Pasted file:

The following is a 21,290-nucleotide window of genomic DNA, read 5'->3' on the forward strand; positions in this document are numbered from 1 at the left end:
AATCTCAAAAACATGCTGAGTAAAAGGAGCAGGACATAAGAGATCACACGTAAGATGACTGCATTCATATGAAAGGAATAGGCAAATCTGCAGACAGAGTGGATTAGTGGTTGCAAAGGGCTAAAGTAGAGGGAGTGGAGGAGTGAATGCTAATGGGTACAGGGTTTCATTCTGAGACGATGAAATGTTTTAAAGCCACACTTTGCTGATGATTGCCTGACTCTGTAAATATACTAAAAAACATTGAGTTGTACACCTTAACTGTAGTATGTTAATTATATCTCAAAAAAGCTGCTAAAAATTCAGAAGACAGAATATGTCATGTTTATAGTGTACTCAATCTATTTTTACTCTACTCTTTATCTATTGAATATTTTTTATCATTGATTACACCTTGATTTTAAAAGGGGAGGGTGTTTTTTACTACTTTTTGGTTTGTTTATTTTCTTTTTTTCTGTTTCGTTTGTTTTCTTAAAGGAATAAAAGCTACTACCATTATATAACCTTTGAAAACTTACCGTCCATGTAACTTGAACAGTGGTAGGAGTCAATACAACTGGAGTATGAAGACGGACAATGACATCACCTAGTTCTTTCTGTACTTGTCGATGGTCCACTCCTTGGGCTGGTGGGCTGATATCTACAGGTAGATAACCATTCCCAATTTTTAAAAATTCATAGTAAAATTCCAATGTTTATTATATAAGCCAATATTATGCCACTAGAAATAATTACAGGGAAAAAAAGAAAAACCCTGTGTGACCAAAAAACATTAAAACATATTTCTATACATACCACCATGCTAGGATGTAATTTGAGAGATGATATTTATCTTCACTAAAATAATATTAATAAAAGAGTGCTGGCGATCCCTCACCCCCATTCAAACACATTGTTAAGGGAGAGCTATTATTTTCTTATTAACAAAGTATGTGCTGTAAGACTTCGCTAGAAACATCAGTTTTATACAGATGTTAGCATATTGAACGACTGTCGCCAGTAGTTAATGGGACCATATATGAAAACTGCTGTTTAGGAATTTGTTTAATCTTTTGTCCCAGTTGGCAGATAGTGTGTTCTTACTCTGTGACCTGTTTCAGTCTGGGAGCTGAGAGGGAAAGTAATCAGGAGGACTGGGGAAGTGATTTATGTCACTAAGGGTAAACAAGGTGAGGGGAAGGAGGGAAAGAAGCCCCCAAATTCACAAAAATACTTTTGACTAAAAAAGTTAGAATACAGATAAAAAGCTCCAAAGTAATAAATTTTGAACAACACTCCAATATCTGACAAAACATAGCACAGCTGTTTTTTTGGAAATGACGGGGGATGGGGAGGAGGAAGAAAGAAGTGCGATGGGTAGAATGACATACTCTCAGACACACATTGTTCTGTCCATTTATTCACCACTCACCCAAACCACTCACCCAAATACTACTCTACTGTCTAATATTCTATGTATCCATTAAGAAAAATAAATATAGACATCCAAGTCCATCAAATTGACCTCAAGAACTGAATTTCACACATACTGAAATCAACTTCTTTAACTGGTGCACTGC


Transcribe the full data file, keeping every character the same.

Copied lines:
The following is a 21,290-nucleotide window of genomic DNA, read 5'->3' on the forward strand; positions in this document are numbered from 1 at the left end:
AATCTCAAAAACATGCTGAGTAAAAGGAGCAGGACATAAGAGATCACACGTAAGATGACTGCATTCATATGAAAGGAATAGGCAAATCTGCAGACAGAGTGGATTAGTGGTTGCAAAGGGCTAAAGTAGAGGGAGTGGAGGAGTGAATGCTAATGGGTACAGGGTTTCATTCTGAGACGATGAAATGTTTTAAAGCCACACTTTGCTGATGATTGCCTGACTCTGTAAATATACTAAAAAACATTGAGTTGTACACCTTAACTGTAGTATGTTAATTATATCTCAAAAAAGCTGCTAAAAATTCAGAAGACAGAATATGTCATGTTTATAGTGTACTCAATCTATTTTTACTCTACTCTTTATCTATTGAATATTTTTTATCATTGATTACACCTTGATTTTAAAAGGGGAGGGTGTTTTTTACTACTTTTTGGTTTGTTTATTTTCTTTTTTTCTGTTTCGTTTGTTTTCTTAAAGGAATAAAAGCTACTACCATTATATAACCTTTGAAAACTTACCGTCCATGTAACTTGAACAGTGGTAGGAGTCAATACAACTGGAGTATGAAGACGGACAATGACATCACCTAGTTCTTTCTGTACTTGTCGATGGTCCACTCCTTGGGCTGGTGGGCTGATATCTACAGGTAGATAACCATTCCCAATTTTTAAAAATTCATAGTAAAATTCCAATGTTTATTATATAAGCCAATATTATGCCACTAGAAATAATTACAGGGAAAAAAAGAAAAACCCTGTGTGACCAAAAAACATTAAAACATATTTCTATACATACCACCATGCTAGGATGTAATTTGAGAGATGATATTTATCTTCACTAAAATAATATTAATAAAAGAGTGCTGGCGATCCCTCACCCCCATTCAAACACATTGTTAAGGGAGAGCTATTATTTTCTTATTAACAAAGTATGTGCTGTAAGACTTCGCTAGAAACATCAGTTTTATACAGATGTTAGCATATTGAACGACTGTCGCCAGTAGTTAATGGGACCATATATGAAAACTGCTGTTTAGGAATTTGTTTAATCTTTTGTCCCAGTTGGCAGATAGTGTGTTCTTACTCTGTGACCTGTTTCAGTCTGGGAGCTGAGAGGGAAAGTAATCAGGAGGACTGGGGAAGTGATTTATGTCACTAAGGGTAAACAAGGTGAGGGGAAGGAGGGAAAGAAGCCCCCAAATTCACAAAAATACTTTTGACTAAAAAAGTTAGAATACAGATAAAAAGCTCCAAAGTAATAAATTTTGAACAACACTCCAATATCTGACAAAACATAGCACAGCTGTTTTTTTGGAAATGACGGGGGATGGGGAGGAGGAAGAAAGAAGTGCGATGGGTAGAATGACATACTCTCAGACACACATTGTTCTGTCCATTTATTCACCACTCACCCAAACCACTCACCCAAATACTACTCTACTGTCTAATATTCTATGTATCCATTAAGAAAAATAAATATAGACATCCAAGTCCATCAAATTGACCTCAAGAACTGAATTTCACACATACTGAAATCAACTTCTTTAACTGGTGCACTGC